The average life span is approximately 15 years in the wild. Some captive gorals have lived to more than 17 years. In 1982 18 gorals died in an Indian zoo. Some of the causes for death of these captive gorals were taeniasis parasitic disease, pneumonia, gastroenteritis, and hepatitis. (Mead, 1989)
Chinese gorals usually travel in groups of 12 or fewer for most of the year. Females, kids, and subadults tend to travel in these groups, while older males are usually solitary. They tend to migrate at most 2 km in steep rocky regions. During the summer months Chinese gorals dwelling in Russia do not travel more than 1 km from their steep cliffs. During the winter, when they are not feeding, they can be found hiding under rocky overhangs and in caves. Chinese gorals avoid walking in deep snow, if the snow is deeper than 35 cm they leave belly marks in the snow as they go. Chinese gorals are diurnal or crepuscular, most active in the early morning and late evening, although they have been known to be active throughout the entire day during overcast weather. (Duckworth, et al., 2008; Mead, 1989)
Chinese gorals have home ranges of about 40 hectares. (Duckworth, et al., 2008)
Chinese gorals communicate with one another in times of emergency with wheezing alarm sounds. They will stomp their foot in order to threaten a predator and warn other gorals in the area. During mating season, males attract females with a “zer… zer” or “ze-ze-ze” call. When females approach and are ready to encourage a male, they make a whistling noise. The naso-genital contact required during the mating season is a form of chemical communication. (Huffman, 2008; Johnsingh, 2001)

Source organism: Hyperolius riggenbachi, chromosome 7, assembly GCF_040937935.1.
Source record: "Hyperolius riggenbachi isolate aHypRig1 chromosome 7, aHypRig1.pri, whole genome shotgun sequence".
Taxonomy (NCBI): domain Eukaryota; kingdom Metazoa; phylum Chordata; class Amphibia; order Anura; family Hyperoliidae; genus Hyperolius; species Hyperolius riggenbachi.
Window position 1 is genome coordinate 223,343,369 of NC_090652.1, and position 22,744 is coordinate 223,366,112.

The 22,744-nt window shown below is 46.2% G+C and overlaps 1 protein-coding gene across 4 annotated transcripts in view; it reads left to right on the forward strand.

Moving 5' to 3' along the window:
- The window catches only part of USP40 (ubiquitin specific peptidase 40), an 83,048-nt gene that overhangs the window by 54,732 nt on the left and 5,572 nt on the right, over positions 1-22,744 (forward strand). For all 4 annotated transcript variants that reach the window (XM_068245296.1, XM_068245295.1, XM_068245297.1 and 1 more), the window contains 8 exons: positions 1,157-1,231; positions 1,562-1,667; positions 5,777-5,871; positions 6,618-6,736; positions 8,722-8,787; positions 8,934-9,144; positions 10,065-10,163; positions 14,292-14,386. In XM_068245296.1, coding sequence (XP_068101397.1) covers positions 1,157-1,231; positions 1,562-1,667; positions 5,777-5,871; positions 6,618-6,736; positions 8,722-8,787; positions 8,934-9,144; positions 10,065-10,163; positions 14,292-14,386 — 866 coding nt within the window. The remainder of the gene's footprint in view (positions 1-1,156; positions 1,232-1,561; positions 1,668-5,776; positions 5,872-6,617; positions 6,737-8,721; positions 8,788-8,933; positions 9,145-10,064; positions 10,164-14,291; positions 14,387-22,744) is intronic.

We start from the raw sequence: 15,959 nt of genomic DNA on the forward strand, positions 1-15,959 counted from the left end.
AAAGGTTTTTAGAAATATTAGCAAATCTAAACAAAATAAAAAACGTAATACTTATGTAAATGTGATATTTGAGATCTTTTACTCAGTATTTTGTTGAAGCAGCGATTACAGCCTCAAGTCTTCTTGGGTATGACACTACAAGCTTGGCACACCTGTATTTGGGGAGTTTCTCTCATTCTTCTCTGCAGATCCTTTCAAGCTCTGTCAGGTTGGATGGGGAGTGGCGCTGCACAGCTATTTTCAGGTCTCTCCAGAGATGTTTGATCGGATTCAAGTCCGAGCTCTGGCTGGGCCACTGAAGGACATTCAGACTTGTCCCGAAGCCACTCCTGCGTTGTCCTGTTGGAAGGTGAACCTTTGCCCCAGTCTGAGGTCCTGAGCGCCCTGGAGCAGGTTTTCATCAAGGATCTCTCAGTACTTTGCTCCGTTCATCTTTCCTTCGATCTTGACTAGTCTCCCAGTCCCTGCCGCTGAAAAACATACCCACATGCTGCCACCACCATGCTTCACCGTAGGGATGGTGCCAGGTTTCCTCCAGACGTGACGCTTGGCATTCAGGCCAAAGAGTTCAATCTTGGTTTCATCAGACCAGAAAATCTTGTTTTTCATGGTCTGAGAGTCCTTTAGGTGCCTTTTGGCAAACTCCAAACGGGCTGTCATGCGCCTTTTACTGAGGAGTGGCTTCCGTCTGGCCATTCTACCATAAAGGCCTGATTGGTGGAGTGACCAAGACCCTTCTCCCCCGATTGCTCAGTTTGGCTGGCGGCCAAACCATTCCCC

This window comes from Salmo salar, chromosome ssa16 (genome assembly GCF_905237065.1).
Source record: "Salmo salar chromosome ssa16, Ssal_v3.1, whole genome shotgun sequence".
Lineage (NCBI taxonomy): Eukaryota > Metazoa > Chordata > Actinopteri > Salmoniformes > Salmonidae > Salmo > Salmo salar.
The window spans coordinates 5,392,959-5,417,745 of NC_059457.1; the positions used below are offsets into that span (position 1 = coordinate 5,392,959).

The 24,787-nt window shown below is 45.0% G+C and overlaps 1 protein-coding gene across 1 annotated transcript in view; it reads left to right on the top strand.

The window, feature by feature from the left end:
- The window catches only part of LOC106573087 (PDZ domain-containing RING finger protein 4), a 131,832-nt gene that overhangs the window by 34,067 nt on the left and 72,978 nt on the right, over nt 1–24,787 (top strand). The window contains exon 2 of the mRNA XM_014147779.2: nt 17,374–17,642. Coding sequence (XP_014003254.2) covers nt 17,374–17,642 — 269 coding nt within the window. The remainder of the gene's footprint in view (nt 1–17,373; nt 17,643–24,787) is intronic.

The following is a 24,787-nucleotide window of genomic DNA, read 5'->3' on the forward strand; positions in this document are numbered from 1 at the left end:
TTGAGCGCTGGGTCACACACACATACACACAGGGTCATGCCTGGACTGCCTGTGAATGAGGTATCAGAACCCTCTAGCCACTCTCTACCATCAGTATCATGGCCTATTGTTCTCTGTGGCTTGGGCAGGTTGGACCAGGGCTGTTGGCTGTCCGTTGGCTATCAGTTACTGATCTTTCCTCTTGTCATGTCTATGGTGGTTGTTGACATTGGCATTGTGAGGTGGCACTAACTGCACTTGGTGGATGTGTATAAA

Chinese gorals are grazers and browsers, eating mostly grasses in the warm months and browsing on lichens and the leaves of evergreens and deciduous trees and shrubs in the winter. When snow is on the ground, they use their muzzles to push snow to uncover grass stems and shrubs. They may also eat fruit and nuts. They typically feed during the morning and late evening. (Duckworth, et al., 2008; Mead, 1989)
Predators of Chinese gorals include lynx, snow leopards, tigers, and wolves in some areas. Humans are also considered a predator as they hunt and poach them for their fur, meat, and parts that can be used in medicine. They do not flee until predators are almost upon them. When fleeing from a predator they bound uphill and away in irregular patterns consisting of long leaps, acting to confuse the predators. (Cavendish Corp., 2001; Duckworth, et al., 2008; Johnsingh, 2001; Mead, 1989)